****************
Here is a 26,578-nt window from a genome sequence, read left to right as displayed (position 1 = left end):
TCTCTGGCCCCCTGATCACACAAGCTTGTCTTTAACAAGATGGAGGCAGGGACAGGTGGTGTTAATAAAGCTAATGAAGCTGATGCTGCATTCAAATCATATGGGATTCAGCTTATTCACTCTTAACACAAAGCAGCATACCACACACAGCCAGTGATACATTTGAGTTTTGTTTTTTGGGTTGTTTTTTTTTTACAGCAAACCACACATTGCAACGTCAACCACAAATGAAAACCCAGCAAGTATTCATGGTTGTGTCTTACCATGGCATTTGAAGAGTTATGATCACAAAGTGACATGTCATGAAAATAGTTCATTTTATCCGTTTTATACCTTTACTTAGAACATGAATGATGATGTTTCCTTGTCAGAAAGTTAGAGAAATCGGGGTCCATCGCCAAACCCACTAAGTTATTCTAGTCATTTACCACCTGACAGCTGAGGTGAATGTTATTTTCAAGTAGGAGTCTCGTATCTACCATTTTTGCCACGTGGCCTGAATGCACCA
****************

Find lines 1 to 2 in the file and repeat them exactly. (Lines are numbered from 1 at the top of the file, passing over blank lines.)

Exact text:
Here is a 26,578-nt window from a genome sequence, read left to right as displayed (position 1 = left end):
TCTCTGGCCCCCTGATCACACAAGCTTGTCTTTAACAAGATGGAGGCAGGGACAGGTGGTGTTAATAAAGCTAATGAAGCTGATGCTGCATTCAAATCATATGGGATTCAGCTTATTCACTCTTAACACAAAGCAGCATACCACACACAGCCAGTGATACATTTGAGTTTTGTTTTTTGGGTTGTTTTTTTTTTACAGCAAACCACACATTGCAACGTCAACCACAAATGAAAACCCAGCAAGTATTCATGGTTGTGTCTTACCATGGCATTTGAAGAGTTATGATCACAAAGTGACATGTCATGAAAATAGTTCATTTTATCCGTTTTATACCTTTACTTAGAACATGAATGATGATGTTTCCTTGTCAGAAAGTTAGAGAAATCGGGGTCCATCGCCAAACCCACTAAGTTATTCTAGTCATTTACCACCTGACAGCTGAGGTGAATGTTATTTTCAAGTAGGAGTCTCGTATCTACCATTTTTGCCACGTGGCCTGAATGCACCA